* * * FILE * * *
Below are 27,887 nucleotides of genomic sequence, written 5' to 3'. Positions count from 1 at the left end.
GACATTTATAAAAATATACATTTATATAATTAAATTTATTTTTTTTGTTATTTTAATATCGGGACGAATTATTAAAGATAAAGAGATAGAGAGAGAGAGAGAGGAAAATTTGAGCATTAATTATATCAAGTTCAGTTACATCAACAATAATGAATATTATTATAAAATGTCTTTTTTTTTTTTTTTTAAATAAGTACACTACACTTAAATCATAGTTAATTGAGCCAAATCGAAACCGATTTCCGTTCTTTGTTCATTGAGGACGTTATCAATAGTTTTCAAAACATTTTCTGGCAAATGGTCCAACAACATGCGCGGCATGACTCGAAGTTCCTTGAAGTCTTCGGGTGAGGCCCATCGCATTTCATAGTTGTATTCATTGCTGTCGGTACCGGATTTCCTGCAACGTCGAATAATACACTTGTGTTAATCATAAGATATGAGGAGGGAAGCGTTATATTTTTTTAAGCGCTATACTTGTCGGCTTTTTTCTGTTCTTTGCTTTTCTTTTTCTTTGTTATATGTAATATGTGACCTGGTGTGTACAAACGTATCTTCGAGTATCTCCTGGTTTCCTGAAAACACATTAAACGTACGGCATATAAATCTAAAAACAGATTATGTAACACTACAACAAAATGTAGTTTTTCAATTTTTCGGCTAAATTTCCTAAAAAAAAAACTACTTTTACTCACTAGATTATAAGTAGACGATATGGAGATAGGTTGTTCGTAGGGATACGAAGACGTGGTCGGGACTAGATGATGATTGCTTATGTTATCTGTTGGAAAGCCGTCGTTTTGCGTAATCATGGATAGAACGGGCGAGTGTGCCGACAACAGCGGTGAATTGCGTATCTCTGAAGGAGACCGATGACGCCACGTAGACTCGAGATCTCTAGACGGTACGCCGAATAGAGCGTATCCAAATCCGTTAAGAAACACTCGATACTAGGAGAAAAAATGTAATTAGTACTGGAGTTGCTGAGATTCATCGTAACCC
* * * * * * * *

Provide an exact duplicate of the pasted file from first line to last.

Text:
Below are 27,887 nucleotides of genomic sequence, written 5' to 3'. Positions count from 1 at the left end.
GACATTTATAAAAATATACATTTATATAATTAAATTTATTTTTTTTGTTATTTTAATATCGGGACGAATTATTAAAGATAAAGAGATAGAGAGAGAGAGAGAGGAAAATTTGAGCATTAATTATATCAAGTTCAGTTACATCAACAATAATGAATATTATTATAAAATGTCTTTTTTTTTTTTTTTTAAATAAGTACACTACACTTAAATCATAGTTAATTGAGCCAAATCGAAACCGATTTCCGTTCTTTGTTCATTGAGGACGTTATCAATAGTTTTCAAAACATTTTCTGGCAAATGGTCCAACAACATGCGCGGCATGACTCGAAGTTCCTTGAAGTCTTCGGGTGAGGCCCATCGCATTTCATAGTTGTATTCATTGCTGTCGGTACCGGATTTCCTGCAACGTCGAATAATACACTTGTGTTAATCATAAGATATGAGGAGGGAAGCGTTATATTTTTTTAAGCGCTATACTTGTCGGCTTTTTTCTGTTCTTTGCTTTTCTTTTTCTTTGTTATATGTAATATGTGACCTGGTGTGTACAAACGTATCTTCGAGTATCTCCTGGTTTCCTGAAAACACATTAAACGTACGGCATATAAATCTAAAAACAGATTATGTAACACTACAACAAAATGTAGTTTTTCAATTTTTCGGCTAAATTTCCTAAAAAAAAAACTACTTTTACTCACTAGATTATAAGTAGACGATATGGAGATAGGTTGTTCGTAGGGATACGAAGACGTGGTCGGGACTAGATGATGATTGCTTATGTTATCTGTTGGAAAGCCGTCGTTTTGCGTAATCATGGATAGAACGGGCGAGTGTGCCGACAACAGCGGTGAATTGCGTATCTCTGAAGGAGACCGATGACGCCACGTAGACTCGAGATCTCTAGACGGTACGCCGAATAGAGCGTATCCAAATCCGTTAAGAAACACTCGATACTAGGAGAAAAAATGTAATTAGTACTGGAGTTGCTGAGATTCATCGTAACCC